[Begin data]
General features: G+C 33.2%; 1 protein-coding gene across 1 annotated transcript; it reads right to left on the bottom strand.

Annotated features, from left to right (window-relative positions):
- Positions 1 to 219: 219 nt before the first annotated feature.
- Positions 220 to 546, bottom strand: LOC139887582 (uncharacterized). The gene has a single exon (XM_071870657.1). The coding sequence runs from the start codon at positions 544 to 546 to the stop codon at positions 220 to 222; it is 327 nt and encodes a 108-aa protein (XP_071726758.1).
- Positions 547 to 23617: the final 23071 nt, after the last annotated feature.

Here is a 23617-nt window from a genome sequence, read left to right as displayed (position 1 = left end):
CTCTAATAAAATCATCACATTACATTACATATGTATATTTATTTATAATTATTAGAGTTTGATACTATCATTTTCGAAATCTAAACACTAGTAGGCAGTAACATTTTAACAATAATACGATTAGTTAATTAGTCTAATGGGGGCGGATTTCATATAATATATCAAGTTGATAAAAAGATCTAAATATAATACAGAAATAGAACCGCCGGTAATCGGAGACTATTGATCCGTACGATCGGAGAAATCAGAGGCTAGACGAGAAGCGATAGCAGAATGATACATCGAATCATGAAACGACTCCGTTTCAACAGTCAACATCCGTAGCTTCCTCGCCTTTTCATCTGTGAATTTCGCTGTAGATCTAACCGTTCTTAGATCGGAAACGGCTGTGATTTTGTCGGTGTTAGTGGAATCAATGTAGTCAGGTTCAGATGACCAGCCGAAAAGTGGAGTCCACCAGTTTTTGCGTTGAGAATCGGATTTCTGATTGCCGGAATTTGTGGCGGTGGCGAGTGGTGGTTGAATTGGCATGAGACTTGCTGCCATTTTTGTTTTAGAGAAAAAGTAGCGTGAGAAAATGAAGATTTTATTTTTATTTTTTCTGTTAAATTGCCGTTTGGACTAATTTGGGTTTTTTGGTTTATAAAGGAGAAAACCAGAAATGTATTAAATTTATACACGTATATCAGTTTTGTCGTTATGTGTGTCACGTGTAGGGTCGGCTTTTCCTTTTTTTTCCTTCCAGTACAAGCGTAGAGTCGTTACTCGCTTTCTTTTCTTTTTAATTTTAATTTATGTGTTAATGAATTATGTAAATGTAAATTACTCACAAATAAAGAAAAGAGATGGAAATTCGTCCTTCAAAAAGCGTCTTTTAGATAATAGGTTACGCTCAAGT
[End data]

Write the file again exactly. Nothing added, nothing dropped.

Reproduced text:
General features: G+C 33.2%; 1 protein-coding gene across 1 annotated transcript; it reads right to left on the bottom strand.

Annotated features, from left to right (window-relative positions):
- Positions 1 to 219: 219 nt before the first annotated feature.
- Positions 220 to 546, bottom strand: LOC139887582 (uncharacterized). The gene has a single exon (XM_071870657.1). The coding sequence runs from the start codon at positions 544 to 546 to the stop codon at positions 220 to 222; it is 327 nt and encodes a 108-aa protein (XP_071726758.1).
- Positions 547 to 23617: the final 23071 nt, after the last annotated feature.

Here is a 23617-nt window from a genome sequence, read left to right as displayed (position 1 = left end):
CTCTAATAAAATCATCACATTACATTACATATGTATATTTATTTATAATTATTAGAGTTTGATACTATCATTTTCGAAATCTAAACACTAGTAGGCAGTAACATTTTAACAATAATACGATTAGTTAATTAGTCTAATGGGGGCGGATTTCATATAATATATCAAGTTGATAAAAAGATCTAAATATAATACAGAAATAGAACCGCCGGTAATCGGAGACTATTGATCCGTACGATCGGAGAAATCAGAGGCTAGACGAGAAGCGATAGCAGAATGATACATCGAATCATGAAACGACTCCGTTTCAACAGTCAACATCCGTAGCTTCCTCGCCTTTTCATCTGTGAATTTCGCTGTAGATCTAACCGTTCTTAGATCGGAAACGGCTGTGATTTTGTCGGTGTTAGTGGAATCAATGTAGTCAGGTTCAGATGACCAGCCGAAAAGTGGAGTCCACCAGTTTTTGCGTTGAGAATCGGATTTCTGATTGCCGGAATTTGTGGCGGTGGCGAGTGGTGGTTGAATTGGCATGAGACTTGCTGCCATTTTTGTTTTAGAGAAAAAGTAGCGTGAGAAAATGAAGATTTTATTTTTATTTTTTCTGTTAAATTGCCGTTTGGACTAATTTGGGTTTTTTGGTTTATAAAGGAGAAAACCAGAAATGTATTAAATTTATACACGTATATCAGTTTTGTCGTTATGTGTGTCACGTGTAGGGTCGGCTTTTCCTTTTTTTTCCTTCCAGTACAAGCGTAGAGTCGTTACTCGCTTTCTTTTCTTTTTAATTTTAATTTATGTGTTAATGAATTATGTAAATGTAAATTACTCACAAATAAAGAAAAGAGATGGAAATTCGTCCTTCAAAAAGCGTCTTTTAGATAATAGGTTACGCTCAAGT